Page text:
3/11/2011

New Features of JSF 2.0 - Part 2

One thing that was annoying for me since I started working with JSF / ICEFaces was that it is really hard to write reusable components. Especially for firms writing a lot of ICEFaces portlets or applications such a mechanism would save a lot of money.


But, thanks to JSF 2.0, those reusable components will be possible.


JSF 2.0 : Custom Components - Part 1


Custom Components allow you to create truly reusable components in JSF. Those components are that reusable that they will work with any kind of bean you put into them. This means that you can use your components in different projects with different beans.


How to create your first "Hello World" Custom Component


First decide for a namespace. In our case we will use "helloWorld". In this namespace we will create our first component : the testComponent. Create an empty xhtml file. Because all custom components are placed in the standard JSF 2.0 resources folder, we will now have the following structure:

\resources\helloWorld\testComponent.xhtml

We will now create the content for our component. The first component we create will do nothing but to print out "Hello World":


<!DOCTYPE html PUBLIC "-//W3C//DTD XHTML 1.0 Transitional//EN"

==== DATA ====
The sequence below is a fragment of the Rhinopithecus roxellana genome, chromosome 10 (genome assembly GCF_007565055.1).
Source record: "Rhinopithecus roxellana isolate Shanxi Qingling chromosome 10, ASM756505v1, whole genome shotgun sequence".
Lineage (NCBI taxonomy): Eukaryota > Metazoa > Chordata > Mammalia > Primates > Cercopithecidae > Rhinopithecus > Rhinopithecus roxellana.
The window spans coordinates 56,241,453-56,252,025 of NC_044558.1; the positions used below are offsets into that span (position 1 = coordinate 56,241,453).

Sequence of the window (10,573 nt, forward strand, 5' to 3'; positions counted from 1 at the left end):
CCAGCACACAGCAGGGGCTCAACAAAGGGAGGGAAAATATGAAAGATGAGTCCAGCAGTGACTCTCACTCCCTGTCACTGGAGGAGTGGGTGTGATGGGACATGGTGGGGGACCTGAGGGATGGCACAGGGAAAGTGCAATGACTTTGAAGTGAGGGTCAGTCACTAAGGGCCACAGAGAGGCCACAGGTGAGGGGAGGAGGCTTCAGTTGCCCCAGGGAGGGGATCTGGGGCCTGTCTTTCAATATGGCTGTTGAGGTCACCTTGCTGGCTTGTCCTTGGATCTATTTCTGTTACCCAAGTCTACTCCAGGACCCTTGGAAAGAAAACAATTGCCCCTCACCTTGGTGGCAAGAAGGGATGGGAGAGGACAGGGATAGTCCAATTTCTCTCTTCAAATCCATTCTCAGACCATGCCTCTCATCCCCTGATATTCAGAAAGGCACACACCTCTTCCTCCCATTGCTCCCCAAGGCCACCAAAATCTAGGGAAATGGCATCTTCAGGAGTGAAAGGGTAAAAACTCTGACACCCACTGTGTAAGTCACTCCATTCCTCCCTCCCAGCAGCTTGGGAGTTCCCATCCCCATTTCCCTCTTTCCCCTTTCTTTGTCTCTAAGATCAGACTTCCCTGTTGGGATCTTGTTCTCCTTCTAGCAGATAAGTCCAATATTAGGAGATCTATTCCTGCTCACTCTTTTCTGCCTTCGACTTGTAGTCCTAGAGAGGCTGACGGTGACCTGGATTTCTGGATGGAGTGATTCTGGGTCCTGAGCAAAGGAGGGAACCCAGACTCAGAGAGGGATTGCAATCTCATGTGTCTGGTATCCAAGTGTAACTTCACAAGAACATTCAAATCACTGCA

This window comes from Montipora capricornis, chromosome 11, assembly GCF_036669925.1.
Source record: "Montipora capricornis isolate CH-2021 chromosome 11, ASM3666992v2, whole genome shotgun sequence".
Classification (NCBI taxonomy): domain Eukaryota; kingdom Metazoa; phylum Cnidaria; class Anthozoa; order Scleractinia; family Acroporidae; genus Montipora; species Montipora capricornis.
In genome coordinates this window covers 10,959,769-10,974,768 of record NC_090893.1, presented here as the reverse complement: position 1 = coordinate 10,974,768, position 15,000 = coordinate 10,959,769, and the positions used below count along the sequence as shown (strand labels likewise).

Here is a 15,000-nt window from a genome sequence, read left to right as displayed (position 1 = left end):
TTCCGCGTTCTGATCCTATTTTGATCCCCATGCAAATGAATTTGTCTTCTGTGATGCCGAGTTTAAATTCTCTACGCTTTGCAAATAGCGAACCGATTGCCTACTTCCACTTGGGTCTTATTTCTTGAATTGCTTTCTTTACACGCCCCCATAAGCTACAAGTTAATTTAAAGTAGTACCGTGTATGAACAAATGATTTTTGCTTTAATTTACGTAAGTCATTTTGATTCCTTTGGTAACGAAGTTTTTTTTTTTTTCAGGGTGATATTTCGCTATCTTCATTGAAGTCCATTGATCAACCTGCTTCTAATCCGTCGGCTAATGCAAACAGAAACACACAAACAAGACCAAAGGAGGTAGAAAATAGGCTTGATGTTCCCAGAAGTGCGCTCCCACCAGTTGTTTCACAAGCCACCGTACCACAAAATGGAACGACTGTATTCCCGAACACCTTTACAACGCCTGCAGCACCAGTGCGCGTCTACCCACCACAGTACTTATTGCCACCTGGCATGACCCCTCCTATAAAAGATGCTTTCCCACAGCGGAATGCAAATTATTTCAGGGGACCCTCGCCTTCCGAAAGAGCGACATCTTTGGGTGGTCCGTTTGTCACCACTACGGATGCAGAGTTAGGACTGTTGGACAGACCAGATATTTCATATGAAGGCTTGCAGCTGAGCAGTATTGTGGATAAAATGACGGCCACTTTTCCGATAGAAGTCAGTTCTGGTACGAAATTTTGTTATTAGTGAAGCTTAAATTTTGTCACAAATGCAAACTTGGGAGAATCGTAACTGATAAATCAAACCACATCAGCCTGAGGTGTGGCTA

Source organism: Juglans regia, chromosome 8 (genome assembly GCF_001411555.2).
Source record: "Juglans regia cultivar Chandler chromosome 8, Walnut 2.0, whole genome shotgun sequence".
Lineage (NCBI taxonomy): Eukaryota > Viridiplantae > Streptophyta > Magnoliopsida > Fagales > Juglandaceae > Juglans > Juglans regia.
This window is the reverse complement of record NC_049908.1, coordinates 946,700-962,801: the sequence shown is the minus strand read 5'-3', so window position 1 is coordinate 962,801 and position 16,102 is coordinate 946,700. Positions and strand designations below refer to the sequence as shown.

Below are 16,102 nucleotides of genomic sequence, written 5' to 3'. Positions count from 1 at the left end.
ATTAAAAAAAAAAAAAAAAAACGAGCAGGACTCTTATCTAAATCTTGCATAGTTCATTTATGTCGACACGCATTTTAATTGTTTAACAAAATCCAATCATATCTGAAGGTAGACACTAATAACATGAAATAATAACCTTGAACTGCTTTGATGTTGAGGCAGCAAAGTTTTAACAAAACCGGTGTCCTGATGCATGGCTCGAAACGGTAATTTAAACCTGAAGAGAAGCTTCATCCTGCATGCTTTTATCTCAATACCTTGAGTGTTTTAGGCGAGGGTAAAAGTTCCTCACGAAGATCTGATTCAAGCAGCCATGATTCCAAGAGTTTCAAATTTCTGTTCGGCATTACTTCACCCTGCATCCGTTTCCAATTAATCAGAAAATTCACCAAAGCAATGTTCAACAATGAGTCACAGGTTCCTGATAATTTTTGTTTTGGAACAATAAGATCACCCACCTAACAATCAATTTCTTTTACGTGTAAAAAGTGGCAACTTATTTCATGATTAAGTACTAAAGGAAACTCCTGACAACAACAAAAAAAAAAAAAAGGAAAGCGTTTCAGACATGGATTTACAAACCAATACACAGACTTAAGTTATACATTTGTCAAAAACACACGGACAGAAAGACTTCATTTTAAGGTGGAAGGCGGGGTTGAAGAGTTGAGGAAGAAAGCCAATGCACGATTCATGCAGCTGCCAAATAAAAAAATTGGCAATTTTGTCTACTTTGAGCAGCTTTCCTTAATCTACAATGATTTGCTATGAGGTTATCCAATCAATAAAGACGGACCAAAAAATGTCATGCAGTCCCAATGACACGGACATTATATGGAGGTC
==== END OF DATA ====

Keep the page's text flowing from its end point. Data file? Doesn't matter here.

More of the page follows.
"http://www.w3.org/TR/xhtml1/DTD/xhtml1-transitional.dtd">
   <html xmlns="http://www.w3.org/1999/xhtml"
         xmlns:h="http://java.sun.com/jsf/html"
         xmlns:composite="http://java.sun.com/jsf/composite">
   <h:head>
<title>Hello World</title>
   </h:head>


   <h:body>
   <composite:interface>
   </composite:interface>


   <composite:implementation>
   <h1>Hello World</h1>
   </composite:implementation>


   </h:body>
   </html>


The component is created, now we will use it. Create a file called "index.xhtml" and configure it to use our first component. Therefore you import the namespace we just created, prefixed by "http://java.sun.com/jsf/composite/":


<!DOCTYPE html PUBLIC "-//W3C//DTD XHTML 1.0 Transitional//EN"
   "http://www.w3.org/TR/xhtml1/DTD/xhtml1-transitional.dtd">
   <html xmlns="http://www.w3.org/1999/xhtml"
         xmlns:h="http://java.sun.com/jsf/html"
 xmlns:f="http://java.sun.com/jsf/core"
         xmlns:ui="http://java.sun.com/jsf/facelets"
       xmlns:test="http://java.sun.com/jsf/composite/helloWorld">
   <h:head>
<title>Hello World Usage</title>
   </h:head>


   <h:body>
     <f:outputText value="I just wanted to say"/>  
     <test:testComponent/>
   </h:body>
</html>


You can use the component simply by adding this to your file: <test:testComponent/>.


The example we created above works, but of course is a little simple. It gets really interesting, when we start passing parameters into our component. This will be done in Part 3.



If you like this tutorial it would be very nice, if you could click on some of the google ads you see on the right side. It helps me run this block and motivates me ;)

If you have any questions, feel free to leave a comment.